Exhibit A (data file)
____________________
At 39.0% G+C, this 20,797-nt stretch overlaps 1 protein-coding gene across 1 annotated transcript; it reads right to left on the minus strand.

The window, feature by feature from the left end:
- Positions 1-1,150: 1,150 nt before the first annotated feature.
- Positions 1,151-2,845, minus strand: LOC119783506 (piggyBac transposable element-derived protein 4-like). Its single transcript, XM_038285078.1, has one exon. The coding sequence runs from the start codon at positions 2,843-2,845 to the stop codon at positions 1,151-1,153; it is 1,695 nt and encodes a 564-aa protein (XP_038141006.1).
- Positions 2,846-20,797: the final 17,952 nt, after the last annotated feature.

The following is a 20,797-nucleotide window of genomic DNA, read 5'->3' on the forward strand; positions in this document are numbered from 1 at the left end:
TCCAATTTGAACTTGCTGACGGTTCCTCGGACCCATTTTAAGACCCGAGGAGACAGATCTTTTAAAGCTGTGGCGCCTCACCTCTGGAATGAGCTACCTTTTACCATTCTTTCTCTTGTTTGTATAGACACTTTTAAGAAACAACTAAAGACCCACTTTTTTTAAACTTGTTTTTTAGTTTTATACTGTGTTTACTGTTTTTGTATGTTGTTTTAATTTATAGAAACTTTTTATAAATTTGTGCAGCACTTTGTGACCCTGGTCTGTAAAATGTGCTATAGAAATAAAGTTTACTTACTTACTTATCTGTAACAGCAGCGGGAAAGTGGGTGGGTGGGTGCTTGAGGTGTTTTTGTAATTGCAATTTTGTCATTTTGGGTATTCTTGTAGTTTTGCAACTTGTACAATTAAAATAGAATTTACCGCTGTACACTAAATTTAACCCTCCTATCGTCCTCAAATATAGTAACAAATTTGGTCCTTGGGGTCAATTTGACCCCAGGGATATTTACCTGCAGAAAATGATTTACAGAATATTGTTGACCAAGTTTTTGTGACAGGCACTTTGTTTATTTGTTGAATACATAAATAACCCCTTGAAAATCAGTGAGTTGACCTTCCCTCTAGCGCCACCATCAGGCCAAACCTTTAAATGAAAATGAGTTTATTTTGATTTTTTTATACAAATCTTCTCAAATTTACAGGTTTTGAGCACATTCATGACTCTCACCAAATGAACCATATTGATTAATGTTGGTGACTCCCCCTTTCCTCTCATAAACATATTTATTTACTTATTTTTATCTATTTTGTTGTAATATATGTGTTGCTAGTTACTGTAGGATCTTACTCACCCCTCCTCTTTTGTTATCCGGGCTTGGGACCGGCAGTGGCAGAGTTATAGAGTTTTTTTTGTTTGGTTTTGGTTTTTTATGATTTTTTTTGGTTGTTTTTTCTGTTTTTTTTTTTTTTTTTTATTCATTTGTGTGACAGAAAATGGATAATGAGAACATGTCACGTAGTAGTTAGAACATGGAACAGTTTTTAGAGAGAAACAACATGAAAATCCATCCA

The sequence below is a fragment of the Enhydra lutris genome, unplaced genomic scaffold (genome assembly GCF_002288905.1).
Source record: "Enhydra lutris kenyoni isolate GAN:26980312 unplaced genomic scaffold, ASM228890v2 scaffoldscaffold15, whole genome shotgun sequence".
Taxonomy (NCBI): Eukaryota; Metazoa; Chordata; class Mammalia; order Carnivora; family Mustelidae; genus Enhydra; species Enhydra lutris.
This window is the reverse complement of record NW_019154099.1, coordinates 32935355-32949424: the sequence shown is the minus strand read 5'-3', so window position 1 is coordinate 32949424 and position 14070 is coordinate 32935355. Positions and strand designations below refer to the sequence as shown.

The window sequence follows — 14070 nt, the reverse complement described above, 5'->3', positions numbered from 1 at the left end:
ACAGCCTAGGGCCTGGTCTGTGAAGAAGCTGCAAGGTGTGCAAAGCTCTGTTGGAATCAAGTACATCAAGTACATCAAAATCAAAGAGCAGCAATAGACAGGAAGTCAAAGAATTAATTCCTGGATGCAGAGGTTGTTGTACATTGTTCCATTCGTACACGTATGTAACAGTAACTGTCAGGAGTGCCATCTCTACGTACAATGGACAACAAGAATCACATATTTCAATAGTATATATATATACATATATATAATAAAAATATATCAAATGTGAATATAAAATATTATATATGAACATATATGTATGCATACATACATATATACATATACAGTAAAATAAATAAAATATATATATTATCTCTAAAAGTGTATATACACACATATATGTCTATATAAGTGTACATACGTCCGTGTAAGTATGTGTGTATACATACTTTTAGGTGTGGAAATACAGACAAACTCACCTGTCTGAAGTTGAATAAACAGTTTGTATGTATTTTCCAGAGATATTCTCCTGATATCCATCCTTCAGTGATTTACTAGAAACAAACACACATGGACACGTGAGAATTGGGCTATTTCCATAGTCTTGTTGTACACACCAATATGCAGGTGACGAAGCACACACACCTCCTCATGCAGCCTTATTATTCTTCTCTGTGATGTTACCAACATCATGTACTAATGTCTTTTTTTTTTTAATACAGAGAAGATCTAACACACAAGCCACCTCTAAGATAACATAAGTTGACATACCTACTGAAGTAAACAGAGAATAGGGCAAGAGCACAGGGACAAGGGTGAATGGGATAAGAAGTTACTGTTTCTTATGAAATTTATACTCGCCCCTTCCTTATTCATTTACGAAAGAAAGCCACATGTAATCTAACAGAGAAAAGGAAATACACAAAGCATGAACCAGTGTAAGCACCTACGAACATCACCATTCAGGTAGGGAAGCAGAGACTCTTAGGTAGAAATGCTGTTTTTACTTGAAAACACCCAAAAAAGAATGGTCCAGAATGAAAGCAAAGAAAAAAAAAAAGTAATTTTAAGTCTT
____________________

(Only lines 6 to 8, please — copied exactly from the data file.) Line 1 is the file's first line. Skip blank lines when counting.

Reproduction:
The following is a 20,797-nucleotide window of genomic DNA, read 5'->3' on the forward strand; positions in this document are numbered from 1 at the left end:
TCCAATTTGAACTTGCTGACGGTTCCTCGGACCCATTTTAAGACCCGAGGAGACAGATCTTTTAAAGCTGTGGCGCCTCACCTCTGGAATGAGCTACCTTTTACCATTCTTTCTCTTGTTTGTATAGACACTTTTAAGAAACAACTAAAGACCCACTTTTTTTAAACTTGTTTTTTAGTTTTATACTGTGTTTACTGTTTTTGTATGTTGTTTTAATTTATAGAAACTTTTTATAAATTTGTGCAGCACTTTGTGACCCTGGTCTGTAAAATGTGCTATAGAAATAAAGTTTACTTACTTACTTATCTGTAACAGCAGCGGGAAAGTGGGTGGGTGGGTGCTTGAGGTGTTTTTGTAATTGCAATTTTGTCATTTTGGGTATTCTTGTAGTTTTGCAACTTGTACAATTAAAATAGAATTTACCGCTGTACACTAAATTTAACCCTCCTATCGTCCTCAAATATAGTAACAAATTTGGTCCTTGGGGTCAATTTGACCCCAGGGATATTTACCTGCAGAAAATGATTTACAGAATATTGTTGACCAAGTTTTTGTGACAGGCACTTTGTTTATTTGTTGAATACATAAATAACCCCTTGAAAATCAGTGAGTTGACCTTCCCTCTAGCGCCACCATCAGGCCAAACCTTTAAATGAAAATGAGTTTATTTTGATTTTTTTATACAAATCTTCTCAAATTTACAGGTTTTGAGCACATTCATGACTCTCACCAAATGAACCATATTGATTAATGTTGGTGACTCCCCCTTTCCTCTCATAAACATATTTATTTACTTATTTTTATCTATTTTGTTGTAATATATGTGTTGCTAGTTACTGTAGGATCTTACTCACCCCTCCTCTTTTGTTATCCGGGCTTGGGACCGGCAGTGGCAGAGTTATAGAGTTTTTTTTGTTTGGTTTTGGTTTTTTATGATTTTTTTTGGTTGTTTTTTCTGTTTTTTTTTTTTTTTTTTATTCATTTGTGTGACAGAAAATGGATAATGAGAACATGTCACGTAGTAGTTAGAACATGGAACAGTTTTTAGAGAGAAACAACATGAAAATCCATCCA

The sequence below is a fragment of the Enhydra lutris genome, unplaced genomic scaffold (genome assembly GCF_002288905.1).